"I want us to put on a fight for the fans where they walk away from it
and say that watching that fight made this card worth it." - Travis Browne
If Kaleo, 4, and his younger brother Keawe, 3, were asked, what does their dad do for a living? Their dad says their response would be, “To them, daddy is a superhero and he goes and beats up the bad guys.”
While not entirely correct, one could see how they might get that impression, as their father is the 6-7, 250 pound recent “Knockout of the Night” winner Travis “Hapa” Browne. It’s a thin line these UFC heavyweights are walking between being ginormous athletic wonders battling it out in the Octagon and being comic book superheroes. Browne’s last fight certainly didn’t help with the confusion as he knocked out the 6-11 Stefan Struve with a “Superman punch” in the opening round at UFC 130.
“I hit way too hard,” states Browne. “Watching his fights, he gets touched a bit in the first round. Watching who he has fought, who he has survived against and who has stopped him, I knew that once I got a hold of him and once I hit him hard he wasn't going to be able to survive it. I was just waiting for my time to connect and I did and I hurt him. The combination I threw before I threw the Superman punch, I dinged him up a little bit when I clipped him. I knew he was going to try to come in and he was getting desperate at that point.”
The victory over Struve was even more gratifying for the Hawaiian especially coming off Browne’s previous outing at UFC 120 against Cheick Kongo. “I had to win and I had to put on a show because my last fight with Kongo was horrible,” admits the 30-year old, whose draw with Kongo last October is the lone fight on Browne’s pro record that he hasn’t won. “Being on the bench for seven months after my Kongo fight didn't sit well with me. I hadn't won since my James McSweeney fight and that's what we work for to get those W's. Going into the fight with Struve, I knew I had to put on a performance that people would never forget about and it ended up happening for me.”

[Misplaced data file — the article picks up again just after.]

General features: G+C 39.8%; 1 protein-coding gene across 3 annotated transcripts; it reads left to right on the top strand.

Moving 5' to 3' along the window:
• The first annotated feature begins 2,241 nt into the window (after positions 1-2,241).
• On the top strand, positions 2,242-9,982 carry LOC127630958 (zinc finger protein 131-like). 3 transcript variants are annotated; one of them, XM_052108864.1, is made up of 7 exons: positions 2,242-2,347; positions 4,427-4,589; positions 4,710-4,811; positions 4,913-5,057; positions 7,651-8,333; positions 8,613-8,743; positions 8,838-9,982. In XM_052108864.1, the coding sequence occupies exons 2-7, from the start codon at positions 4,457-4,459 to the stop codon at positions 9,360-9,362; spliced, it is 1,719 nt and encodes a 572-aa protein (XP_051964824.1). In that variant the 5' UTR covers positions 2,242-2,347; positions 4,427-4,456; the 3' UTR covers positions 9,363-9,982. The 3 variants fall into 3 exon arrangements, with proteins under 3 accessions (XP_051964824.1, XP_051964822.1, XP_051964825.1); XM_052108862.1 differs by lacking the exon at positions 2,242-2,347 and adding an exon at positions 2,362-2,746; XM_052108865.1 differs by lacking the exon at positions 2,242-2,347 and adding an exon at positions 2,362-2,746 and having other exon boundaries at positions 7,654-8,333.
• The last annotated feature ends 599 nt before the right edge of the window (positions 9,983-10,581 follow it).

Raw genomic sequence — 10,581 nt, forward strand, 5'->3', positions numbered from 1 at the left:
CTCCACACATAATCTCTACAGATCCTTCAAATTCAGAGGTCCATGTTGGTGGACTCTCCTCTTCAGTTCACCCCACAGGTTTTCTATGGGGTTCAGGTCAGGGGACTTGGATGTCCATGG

Browne’s bout with Kongo was definitely his least entertaining, but it served as arguably the best learning experience for “Hapa” and his burgeoning UFC career. Browne is big, even for a heavyweight, and moves like a man half his size, dipping, darting, and throwing all that body weight into his punishing standup. At the same time, Browne is new to this sport, with only two and a half years of professional MMA experience under his belt and is currently competing with elite fighters in the Octagon. In the end, that matchup with Kongo might serve as the watershed moment for him as the fight which pushed him the most to become one of the elite.
“In my previous fights, I could go in there and just bully somebody with my size, strength and speed, so I didn't necessarily have to be that fighter I want to be and want to evolve into,” explains Browne. “When I fought Cheick, he's a big guy too and he's a veteran and the longer you spend in this sport you're not intimidated by people. He wasn't intimidated by my size and strength and it showed. He took a few of my shots and he didn't crumble under the pressure. It showed me that I need to be more prepared. A lot of it was my conditioning and my technical skills and a little bit of everything.”